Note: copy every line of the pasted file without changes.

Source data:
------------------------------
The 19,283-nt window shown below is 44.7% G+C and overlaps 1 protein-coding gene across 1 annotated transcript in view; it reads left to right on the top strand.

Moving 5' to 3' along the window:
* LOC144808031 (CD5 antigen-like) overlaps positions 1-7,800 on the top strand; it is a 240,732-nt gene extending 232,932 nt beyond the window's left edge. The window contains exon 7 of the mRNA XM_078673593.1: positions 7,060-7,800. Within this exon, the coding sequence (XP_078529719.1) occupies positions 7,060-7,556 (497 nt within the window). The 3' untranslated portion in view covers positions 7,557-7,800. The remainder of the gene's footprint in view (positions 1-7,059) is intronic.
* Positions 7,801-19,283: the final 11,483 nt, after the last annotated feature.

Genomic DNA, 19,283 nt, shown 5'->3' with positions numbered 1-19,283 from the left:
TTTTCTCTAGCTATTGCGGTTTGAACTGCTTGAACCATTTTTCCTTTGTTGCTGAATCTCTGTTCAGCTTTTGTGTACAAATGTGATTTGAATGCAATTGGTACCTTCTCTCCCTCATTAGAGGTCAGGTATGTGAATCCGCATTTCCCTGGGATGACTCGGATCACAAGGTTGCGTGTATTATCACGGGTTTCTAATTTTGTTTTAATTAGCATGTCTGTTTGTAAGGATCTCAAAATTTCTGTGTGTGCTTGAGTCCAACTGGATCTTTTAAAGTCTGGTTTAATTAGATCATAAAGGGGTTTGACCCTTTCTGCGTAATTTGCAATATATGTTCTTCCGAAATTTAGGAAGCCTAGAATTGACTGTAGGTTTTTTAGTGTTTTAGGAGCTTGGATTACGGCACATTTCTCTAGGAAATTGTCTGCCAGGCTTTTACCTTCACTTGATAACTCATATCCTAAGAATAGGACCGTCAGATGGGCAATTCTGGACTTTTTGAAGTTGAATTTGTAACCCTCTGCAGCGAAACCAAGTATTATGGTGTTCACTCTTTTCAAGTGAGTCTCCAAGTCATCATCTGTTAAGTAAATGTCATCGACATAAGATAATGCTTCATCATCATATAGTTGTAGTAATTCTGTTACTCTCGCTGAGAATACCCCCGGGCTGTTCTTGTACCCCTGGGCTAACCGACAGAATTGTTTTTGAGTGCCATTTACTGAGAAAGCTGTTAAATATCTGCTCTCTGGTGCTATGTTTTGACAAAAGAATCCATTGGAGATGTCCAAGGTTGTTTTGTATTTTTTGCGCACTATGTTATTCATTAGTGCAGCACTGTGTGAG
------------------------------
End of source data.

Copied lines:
The 19,283-nt window shown below is 44.7% G+C and overlaps 1 protein-coding gene across 1 annotated transcript in view; it reads left to right on the top strand.

Moving 5' to 3' along the window:
* LOC144808031 (CD5 antigen-like) overlaps positions 1-7,800 on the top strand; it is a 240,732-nt gene extending 232,932 nt beyond the window's left edge. The window contains exon 7 of the mRNA XM_078673593.1: positions 7,060-7,800. Within this exon, the coding sequence (XP_078529719.1) occupies positions 7,060-7,556 (497 nt within the window). The 3' untranslated portion in view covers positions 7,557-7,800. The remainder of the gene's footprint in view (positions 1-7,059) is intronic.
* Positions 7,801-19,283: the final 11,483 nt, after the last annotated feature.

Genomic DNA, 19,283 nt, shown 5'->3' with positions numbered 1-19,283 from the left:
TTTTCTCTAGCTATTGCGGTTTGAACTGCTTGAACCATTTTTCCTTTGTTGCTGAATCTCTGTTCAGCTTTTGTGTACAAATGTGATTTGAATGCAATTGGTACCTTCTCTCCCTCATTAGAGGTCAGGTATGTGAATCCGCATTTCCCTGGGATGACTCGGATCACAAGGTTGCGTGTATTATCACGGGTTTCTAATTTTGTTTTAATTAGCATGTCTGTTTGTAAGGATCTCAAAATTTCTGTGTGTGCTTGAGTCCAACTGGATCTTTTAAAGTCTGGTTTAATTAGATCATAAAGGGGTTTGACCCTTTCTGCGTAATTTGCAATATATGTTCTTCCGAAATTTAGGAAGCCTAGAATTGACTGTAGGTTTTTTAGTGTTTTAGGAGCTTGGATTACGGCACATTTCTCTAGGAAATTGTCTGCCAGGCTTTTACCTTCACTTGATAACTCATATCCTAAGAATAGGACCGTCAGATGGGCAATTCTGGACTTTTTGAAGTTGAATTTGTAACCCTCTGCAGCGAAACCAAGTATTATGGTGTTCACTCTTTTCAAGTGAGTCTCCAAGTCATCATCTGTTAAGTAAATGTCATCGACATAAGATAATGCTTCATCATCATATAGTTGTAGTAATTCTGTTACTCTCGCTGAGAATACCCCCGGGCTGTTCTTGTACCCCTGGGCTAACCGACAGAATTGTTTTTGAGTGCCATTTACTGAGAAAGCTGTTAAATATCTGCTCTCTGGTGCTATGTTTTGACAAAAGAATCCATTGGAGATGTCCAAGGTTGTTTTGTATTTTTTGCGCACTATGTTATTCATTAGTGCAGCACTGTGTGAG